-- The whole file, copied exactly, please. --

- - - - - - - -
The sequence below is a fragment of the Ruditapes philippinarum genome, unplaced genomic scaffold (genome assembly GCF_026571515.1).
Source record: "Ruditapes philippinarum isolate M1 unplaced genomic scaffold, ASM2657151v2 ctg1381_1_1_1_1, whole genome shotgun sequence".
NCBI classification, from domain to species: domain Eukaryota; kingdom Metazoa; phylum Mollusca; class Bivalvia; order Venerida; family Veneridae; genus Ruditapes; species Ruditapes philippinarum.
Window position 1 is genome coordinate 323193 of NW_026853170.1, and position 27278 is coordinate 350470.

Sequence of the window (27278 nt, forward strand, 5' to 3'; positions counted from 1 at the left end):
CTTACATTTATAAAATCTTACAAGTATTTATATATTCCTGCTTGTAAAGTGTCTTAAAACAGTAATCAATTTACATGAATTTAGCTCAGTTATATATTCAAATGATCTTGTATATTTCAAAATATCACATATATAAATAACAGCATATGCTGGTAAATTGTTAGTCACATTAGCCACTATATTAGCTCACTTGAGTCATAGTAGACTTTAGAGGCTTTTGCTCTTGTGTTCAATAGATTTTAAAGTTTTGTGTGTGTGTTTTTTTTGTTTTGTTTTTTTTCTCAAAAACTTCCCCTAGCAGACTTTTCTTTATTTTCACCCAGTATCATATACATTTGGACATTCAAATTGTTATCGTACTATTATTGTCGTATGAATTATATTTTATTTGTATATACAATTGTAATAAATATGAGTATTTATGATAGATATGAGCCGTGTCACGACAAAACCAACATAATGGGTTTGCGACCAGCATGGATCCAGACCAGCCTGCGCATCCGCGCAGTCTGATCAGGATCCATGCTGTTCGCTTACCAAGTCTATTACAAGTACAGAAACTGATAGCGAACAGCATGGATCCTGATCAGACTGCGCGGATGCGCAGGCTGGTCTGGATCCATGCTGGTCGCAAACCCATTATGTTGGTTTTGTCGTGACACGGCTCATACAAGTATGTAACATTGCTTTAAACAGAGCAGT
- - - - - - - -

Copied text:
The sequence below is a fragment of the Ruditapes philippinarum genome, unplaced genomic scaffold (genome assembly GCF_026571515.1).
Source record: "Ruditapes philippinarum isolate M1 unplaced genomic scaffold, ASM2657151v2 ctg1381_1_1_1_1, whole genome shotgun sequence".
NCBI classification, from domain to species: domain Eukaryota; kingdom Metazoa; phylum Mollusca; class Bivalvia; order Venerida; family Veneridae; genus Ruditapes; species Ruditapes philippinarum.
Window position 1 is genome coordinate 323193 of NW_026853170.1, and position 27278 is coordinate 350470.

Sequence of the window (27278 nt, forward strand, 5' to 3'; positions counted from 1 at the left end):
CTTACATTTATAAAATCTTACAAGTATTTATATATTCCTGCTTGTAAAGTGTCTTAAAACAGTAATCAATTTACATGAATTTAGCTCAGTTATATATTCAAATGATCTTGTATATTTCAAAATATCACATATATAAATAACAGCATATGCTGGTAAATTGTTAGTCACATTAGCCACTATATTAGCTCACTTGAGTCATAGTAGACTTTAGAGGCTTTTGCTCTTGTGTTCAATAGATTTTAAAGTTTTGTGTGTGTGTTTTTTTTGTTTTGTTTTTTTTCTCAAAAACTTCCCCTAGCAGACTTTTCTTTATTTTCACCCAGTATCATATACATTTGGACATTCAAATTGTTATCGTACTATTATTGTCGTATGAATTATATTTTATTTGTATATACAATTGTAATAAATATGAGTATTTATGATAGATATGAGCCGTGTCACGACAAAACCAACATAATGGGTTTGCGACCAGCATGGATCCAGACCAGCCTGCGCATCCGCGCAGTCTGATCAGGATCCATGCTGTTCGCTTACCAAGTCTATTACAAGTACAGAAACTGATAGCGAACAGCATGGATCCTGATCAGACTGCGCGGATGCGCAGGCTGGTCTGGATCCATGCTGGTCGCAAACCCATTATGTTGGTTTTGTCGTGACACGGCTCATACAAGTATGTAACATTGCTTTAAACAGAGCAGT